Teen’s Herreshoff replica draws a crowd - Soundings Online

Teen’s Herreshoff replica draws a crowd

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One of the featured exhibitors at the 16th annual WoodenBoat Show in Mystic, Conn., 18-year-old Schleiff recreated a reputable replica of Nathanael Herreshoff’s 1889 cat-ketch Coquina.

Boatbuilding may seem an unlikely hobby for a boy growing up in the mountains of West Virginia, but that wasn’t about to stop someone like Timm Schleiff.

Read the other story in this package: WoodenBoat Show draws varied fleet

One of the featured exhibitors at the 16th annual WoodenBoat Show in Mystic, Conn., 18-year-old Schleiff recreated a reputable replica of Nathanael Herreshoff’s 1889 cat-ketch Coquina.

“I put a little over 700 hours into it,” Schleiff says of his 17-foot boat that he started building in January.

Schleiff says he considers himself extremely lucky to have been highlighted on the WoodenBoat Show’s Web site — especially since this is his first show and first boat built from scratch.

“I was very impressed by [the show], and the best part was definitely the people I got to meet,” says Schleiff. “It was great seeing people with boats they built from Texas all the way through Maine. And the local boatbuilders in the area were unique and friendly people.”

Herreshoff, best known for his America’s Cup racing yacht, designed Coquina for his own personal use. After her launch in May of 1889, Herreshoff used her for more than a decade until she was “made awkward by rheumatism,” as he lovingly put it. Though the original design was destroyed in the New England hurricane of 1938, her transom is displayed at the HerreshoffMarineMuseum in Bristol, R.I., and has been faithfully recreated by a number of boatbuilders over the years.

“I decided on the Coquina because everybody knows Herreshoff. I mean, he’s the Wizard of Bristol,” says Schleiff. “He’s so reputable, and I knew the design had to be something great, so I figured I’d give it a try.”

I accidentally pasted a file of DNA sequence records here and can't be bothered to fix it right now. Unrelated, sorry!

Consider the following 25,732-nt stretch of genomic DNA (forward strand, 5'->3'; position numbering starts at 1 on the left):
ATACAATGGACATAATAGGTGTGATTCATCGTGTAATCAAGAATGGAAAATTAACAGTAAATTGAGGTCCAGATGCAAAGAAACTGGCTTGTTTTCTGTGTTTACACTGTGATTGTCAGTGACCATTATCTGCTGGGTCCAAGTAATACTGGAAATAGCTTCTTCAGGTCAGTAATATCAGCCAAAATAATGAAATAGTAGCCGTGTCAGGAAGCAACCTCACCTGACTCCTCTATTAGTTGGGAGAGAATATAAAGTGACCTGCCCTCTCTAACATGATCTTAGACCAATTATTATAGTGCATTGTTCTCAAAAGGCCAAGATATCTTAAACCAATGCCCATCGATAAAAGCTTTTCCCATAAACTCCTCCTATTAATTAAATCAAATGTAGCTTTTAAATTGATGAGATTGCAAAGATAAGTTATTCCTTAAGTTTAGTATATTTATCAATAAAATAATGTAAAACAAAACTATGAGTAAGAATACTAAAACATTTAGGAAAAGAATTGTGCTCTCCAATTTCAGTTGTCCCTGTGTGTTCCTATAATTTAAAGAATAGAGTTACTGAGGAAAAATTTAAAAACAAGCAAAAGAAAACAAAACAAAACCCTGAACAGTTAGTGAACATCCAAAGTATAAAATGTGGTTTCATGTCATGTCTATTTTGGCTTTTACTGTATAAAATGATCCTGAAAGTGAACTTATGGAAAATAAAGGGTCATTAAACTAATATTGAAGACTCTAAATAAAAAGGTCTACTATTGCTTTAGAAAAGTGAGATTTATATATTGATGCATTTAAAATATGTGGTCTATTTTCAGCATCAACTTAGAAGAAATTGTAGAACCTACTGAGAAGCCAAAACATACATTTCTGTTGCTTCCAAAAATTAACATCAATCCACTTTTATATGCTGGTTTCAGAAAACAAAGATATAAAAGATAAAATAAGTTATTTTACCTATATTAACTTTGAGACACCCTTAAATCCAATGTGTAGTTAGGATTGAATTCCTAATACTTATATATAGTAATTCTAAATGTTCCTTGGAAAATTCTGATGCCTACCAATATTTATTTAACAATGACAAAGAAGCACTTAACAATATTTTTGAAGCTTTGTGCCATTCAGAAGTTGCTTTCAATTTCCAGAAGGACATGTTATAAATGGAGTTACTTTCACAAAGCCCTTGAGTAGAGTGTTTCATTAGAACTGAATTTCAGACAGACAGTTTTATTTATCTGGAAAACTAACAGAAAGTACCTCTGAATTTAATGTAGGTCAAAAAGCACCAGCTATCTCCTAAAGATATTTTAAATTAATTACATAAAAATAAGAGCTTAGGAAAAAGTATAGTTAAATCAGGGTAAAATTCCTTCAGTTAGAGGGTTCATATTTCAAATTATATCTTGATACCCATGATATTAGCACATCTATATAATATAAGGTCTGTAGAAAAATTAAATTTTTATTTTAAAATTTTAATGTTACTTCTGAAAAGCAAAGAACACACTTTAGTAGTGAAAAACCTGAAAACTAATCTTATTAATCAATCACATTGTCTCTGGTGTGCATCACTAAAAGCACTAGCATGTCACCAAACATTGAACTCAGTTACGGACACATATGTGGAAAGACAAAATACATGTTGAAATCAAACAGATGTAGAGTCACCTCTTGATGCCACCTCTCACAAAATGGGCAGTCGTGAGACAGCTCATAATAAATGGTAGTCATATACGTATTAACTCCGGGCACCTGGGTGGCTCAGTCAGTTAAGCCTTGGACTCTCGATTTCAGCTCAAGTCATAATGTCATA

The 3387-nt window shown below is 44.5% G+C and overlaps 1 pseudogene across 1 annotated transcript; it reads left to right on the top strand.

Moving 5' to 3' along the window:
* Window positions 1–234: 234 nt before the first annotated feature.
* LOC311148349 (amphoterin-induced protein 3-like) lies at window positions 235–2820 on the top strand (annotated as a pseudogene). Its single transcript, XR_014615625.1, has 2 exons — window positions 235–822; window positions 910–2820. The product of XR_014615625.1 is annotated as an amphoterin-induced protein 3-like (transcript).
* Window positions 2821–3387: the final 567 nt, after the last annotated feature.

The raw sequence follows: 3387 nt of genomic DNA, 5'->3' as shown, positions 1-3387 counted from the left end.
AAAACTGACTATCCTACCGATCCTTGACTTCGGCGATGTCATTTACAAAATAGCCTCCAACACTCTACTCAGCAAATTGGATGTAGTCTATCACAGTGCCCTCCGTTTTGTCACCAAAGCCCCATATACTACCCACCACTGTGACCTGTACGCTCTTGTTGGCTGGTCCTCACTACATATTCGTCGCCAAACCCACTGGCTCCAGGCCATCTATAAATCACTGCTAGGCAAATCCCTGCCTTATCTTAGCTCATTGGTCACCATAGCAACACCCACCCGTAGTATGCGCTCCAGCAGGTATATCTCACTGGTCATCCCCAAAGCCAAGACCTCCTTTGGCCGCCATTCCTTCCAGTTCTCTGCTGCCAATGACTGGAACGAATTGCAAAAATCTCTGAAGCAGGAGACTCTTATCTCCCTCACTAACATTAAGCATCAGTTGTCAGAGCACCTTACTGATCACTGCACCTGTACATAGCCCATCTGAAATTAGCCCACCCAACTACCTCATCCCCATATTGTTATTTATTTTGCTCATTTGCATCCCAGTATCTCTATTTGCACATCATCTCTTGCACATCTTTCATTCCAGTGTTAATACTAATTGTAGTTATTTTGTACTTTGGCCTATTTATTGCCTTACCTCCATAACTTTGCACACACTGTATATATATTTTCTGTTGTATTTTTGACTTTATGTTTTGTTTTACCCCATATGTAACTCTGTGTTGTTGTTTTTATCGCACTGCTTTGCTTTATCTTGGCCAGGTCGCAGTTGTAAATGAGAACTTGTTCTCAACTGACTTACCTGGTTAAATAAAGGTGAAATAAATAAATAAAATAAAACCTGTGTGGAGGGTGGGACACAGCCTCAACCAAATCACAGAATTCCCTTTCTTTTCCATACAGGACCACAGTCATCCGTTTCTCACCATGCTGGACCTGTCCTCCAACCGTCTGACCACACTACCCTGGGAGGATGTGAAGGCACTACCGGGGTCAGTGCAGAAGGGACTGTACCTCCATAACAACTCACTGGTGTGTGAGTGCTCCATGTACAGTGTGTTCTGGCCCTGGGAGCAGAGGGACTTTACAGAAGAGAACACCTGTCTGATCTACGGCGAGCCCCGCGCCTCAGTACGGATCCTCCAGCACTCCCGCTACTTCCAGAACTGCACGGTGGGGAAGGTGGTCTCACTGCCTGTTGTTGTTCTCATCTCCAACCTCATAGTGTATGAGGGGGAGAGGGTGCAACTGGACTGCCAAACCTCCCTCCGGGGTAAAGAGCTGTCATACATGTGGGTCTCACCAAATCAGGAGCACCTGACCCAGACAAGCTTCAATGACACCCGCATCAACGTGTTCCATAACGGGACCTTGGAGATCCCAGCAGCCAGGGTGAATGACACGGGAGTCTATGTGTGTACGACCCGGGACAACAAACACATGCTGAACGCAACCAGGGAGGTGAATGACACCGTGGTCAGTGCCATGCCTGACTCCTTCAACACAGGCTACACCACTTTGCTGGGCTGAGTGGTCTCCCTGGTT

The son of an architect, Schleiff is no stranger to building. However, it was his friend Stanley Woodward, who lives on Chesapeake Bay, who helped him catch the boating bug when he was 14.

“We decided to renovate a Bolger sailboat for use,” says Schleiff. “I had done woodworking stuff on houses, so this was just a little change in direction for me.”

Working on his friend’s property, together they restored a 26-foot Phil Bolger Chebacco cat-yawl, one of the biggest of its kind.

“We still sail it as much as possible,” says Schleiff. “I’ve been lucky — while my dad would like me to build houses, he does support my boat interest.”

After the first success, Schleiff wanted to find a school to further his boatbuilding skills, but after talking to a number of people in the business, he decided to just get started.

“I traveled up the East Coast and was very impressed with what was out there, but then I realized I already knew most of what they were teaching,” says Schleiff. “Then after a few people saw my portfolio; I was advised to just start building boats. I gathered up materials and started on Coquina.”

Schleiff spent about $8,000 on materials for the Coquina, rendering it almost exact to the original, with only one diversion: a glued sappelli plywood lapstrake construction.

“The original was made with Atlantic cedar and riveted, but it’s a lot of work to create and maintain,” says Schleiff. “It was difficult figuring out how to get the shape of the plywood right and gluing it rather than it being riveted.”

The boat is for sale for $30,000, although it drew quite a bit of attention at the show. The next project he plans on tackling is a 19-foot inboard diesel engine launch.

“The greatest thing for me is when the boat hits the water,” says Schleiff. “When it comes out perfect, that’s really satisfying.”

For more information on Schleiff and his Coquina, e-mail

schleiffboats@hotmail.com or call (304) 667-1090.